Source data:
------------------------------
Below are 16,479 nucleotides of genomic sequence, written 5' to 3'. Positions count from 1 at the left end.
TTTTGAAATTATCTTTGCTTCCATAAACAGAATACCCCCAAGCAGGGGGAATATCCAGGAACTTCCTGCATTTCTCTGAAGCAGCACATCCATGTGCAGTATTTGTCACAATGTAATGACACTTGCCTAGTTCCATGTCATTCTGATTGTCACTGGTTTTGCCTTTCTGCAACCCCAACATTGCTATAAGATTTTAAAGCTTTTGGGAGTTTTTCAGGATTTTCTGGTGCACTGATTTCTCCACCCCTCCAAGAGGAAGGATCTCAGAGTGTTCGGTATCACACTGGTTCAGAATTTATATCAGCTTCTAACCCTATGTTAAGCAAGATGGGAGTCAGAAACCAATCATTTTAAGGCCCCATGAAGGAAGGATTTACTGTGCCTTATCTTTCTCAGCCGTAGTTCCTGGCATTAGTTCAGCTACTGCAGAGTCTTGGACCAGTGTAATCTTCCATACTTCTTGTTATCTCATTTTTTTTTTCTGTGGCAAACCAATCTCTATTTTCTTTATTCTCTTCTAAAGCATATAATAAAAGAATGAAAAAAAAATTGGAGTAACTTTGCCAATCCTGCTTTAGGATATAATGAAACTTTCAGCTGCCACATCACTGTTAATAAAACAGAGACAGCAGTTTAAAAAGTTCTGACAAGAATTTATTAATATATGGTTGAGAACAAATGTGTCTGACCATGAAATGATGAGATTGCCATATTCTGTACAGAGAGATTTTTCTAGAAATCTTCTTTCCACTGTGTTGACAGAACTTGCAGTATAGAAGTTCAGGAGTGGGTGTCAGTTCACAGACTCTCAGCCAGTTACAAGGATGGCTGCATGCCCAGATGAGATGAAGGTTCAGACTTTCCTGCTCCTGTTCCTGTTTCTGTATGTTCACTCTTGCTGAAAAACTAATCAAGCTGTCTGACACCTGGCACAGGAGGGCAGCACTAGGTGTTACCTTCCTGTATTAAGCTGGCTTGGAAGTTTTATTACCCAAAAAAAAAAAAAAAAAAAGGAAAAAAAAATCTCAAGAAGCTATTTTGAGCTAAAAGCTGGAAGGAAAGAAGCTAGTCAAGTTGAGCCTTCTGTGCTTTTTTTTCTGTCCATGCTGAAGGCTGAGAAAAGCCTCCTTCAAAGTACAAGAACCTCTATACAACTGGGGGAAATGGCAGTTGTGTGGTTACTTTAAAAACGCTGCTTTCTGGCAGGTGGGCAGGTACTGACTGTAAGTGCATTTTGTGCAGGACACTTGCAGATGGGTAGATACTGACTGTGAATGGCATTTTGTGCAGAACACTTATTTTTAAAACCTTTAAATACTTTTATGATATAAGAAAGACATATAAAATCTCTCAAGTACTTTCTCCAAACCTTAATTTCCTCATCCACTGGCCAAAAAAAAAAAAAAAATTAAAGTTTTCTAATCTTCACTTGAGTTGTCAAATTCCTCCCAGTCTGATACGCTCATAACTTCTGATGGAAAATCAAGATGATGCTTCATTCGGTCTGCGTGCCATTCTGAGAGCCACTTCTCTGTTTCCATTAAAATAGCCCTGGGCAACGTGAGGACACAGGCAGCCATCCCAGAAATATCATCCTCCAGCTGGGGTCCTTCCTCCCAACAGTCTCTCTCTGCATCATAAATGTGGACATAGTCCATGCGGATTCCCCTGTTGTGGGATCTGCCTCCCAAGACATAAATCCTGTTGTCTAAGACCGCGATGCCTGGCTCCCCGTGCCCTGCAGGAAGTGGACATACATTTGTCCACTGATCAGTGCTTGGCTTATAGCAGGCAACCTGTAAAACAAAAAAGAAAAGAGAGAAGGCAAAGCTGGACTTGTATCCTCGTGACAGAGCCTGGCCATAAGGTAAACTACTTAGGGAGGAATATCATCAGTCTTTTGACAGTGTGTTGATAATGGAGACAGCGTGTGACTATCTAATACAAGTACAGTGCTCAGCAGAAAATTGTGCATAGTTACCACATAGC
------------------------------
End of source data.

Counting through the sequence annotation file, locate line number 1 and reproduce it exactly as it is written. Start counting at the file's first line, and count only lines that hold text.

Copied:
Below are 16,479 nucleotides of genomic sequence, written 5' to 3'. Positions count from 1 at the left end.